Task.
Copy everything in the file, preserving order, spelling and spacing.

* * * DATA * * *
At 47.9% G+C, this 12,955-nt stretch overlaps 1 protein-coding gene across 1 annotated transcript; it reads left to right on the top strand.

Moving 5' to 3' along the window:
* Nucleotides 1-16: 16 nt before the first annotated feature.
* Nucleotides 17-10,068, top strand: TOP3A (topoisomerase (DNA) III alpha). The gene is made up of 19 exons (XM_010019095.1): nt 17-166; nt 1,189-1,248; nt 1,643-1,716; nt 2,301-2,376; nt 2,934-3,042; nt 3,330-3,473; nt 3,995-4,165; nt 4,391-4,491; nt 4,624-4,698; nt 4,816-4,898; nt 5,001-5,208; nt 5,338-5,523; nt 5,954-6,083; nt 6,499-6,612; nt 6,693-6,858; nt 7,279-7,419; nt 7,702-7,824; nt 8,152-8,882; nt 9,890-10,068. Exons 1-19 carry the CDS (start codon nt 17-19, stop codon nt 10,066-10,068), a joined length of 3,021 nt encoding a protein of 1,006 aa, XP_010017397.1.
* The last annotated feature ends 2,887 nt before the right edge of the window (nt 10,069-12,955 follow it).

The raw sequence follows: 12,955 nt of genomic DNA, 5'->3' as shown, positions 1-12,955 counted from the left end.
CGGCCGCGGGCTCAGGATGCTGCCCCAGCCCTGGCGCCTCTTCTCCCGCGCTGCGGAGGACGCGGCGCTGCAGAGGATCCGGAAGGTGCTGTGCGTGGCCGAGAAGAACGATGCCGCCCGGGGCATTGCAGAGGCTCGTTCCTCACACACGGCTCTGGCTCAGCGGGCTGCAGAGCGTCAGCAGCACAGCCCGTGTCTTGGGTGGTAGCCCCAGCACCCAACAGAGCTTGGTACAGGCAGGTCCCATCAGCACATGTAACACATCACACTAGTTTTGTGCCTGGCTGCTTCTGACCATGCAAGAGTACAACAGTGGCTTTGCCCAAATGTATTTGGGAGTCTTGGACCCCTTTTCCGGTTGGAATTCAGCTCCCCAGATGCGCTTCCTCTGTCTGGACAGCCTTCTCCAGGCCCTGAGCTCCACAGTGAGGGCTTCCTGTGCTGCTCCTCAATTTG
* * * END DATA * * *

At 47.9% G+C, this 12,955-nt stretch overlaps 1 protein-coding gene across 1 annotated transcript; it reads left to right on the top strand.

Moving 5' to 3' along the window:
* Nucleotides 1-16: 16 nt before the first annotated feature.
* Nucleotides 17-10,068, top strand: TOP3A (topoisomerase (DNA) III alpha). The gene is made up of 19 exons (XM_010019095.1): nt 17-166; nt 1,189-1,248; nt 1,643-1,716; nt 2,301-2,376; nt 2,934-3,042; nt 3,330-3,473; nt 3,995-4,165; nt 4,391-4,491; nt 4,624-4,698; nt 4,816-4,898; nt 5,001-5,208; nt 5,338-5,523; nt 5,954-6,083; nt 6,499-6,612; nt 6,693-6,858; nt 7,279-7,419; nt 7,702-7,824; nt 8,152-8,882; nt 9,890-10,068. Exons 1-19 carry the CDS (start codon nt 17-19, stop codon nt 10,066-10,068), a joined length of 3,021 nt encoding a protein of 1,006 aa, XP_010017397.1.
* The last annotated feature ends 2,887 nt before the right edge of the window (nt 10,069-12,955 follow it).

The raw sequence follows: 12,955 nt of genomic DNA, 5'->3' as shown, positions 1-12,955 counted from the left end.
CGGCCGCGGGCTCAGGATGCTGCCCCAGCCCTGGCGCCTCTTCTCCCGCGCTGCGGAGGACGCGGCGCTGCAGAGGATCCGGAAGGTGCTGTGCGTGGCCGAGAAGAACGATGCCGCCCGGGGCATTGCAGAGGCTCGTTCCTCACACACGGCTCTGGCTCAGCGGGCTGCAGAGCGTCAGCAGCACAGCCCGTGTCTTGGGTGGTAGCCCCAGCACCCAACAGAGCTTGGTACAGGCAGGTCCCATCAGCACATGTAACACATCACACTAGTTTTGTGCCTGGCTGCTTCTGACCATGCAAGAGTACAACAGTGGCTTTGCCCAAATGTATTTGGGAGTCTTGGACCCCTTTTCCGGTTGGAATTCAGCTCCCCAGATGCGCTTCCTCTGTCTGGACAGCCTTCTCCAGGCCCTGAGCTCCACAGTGAGGGCTTCCTGTGCTGCTCCTCAATTTG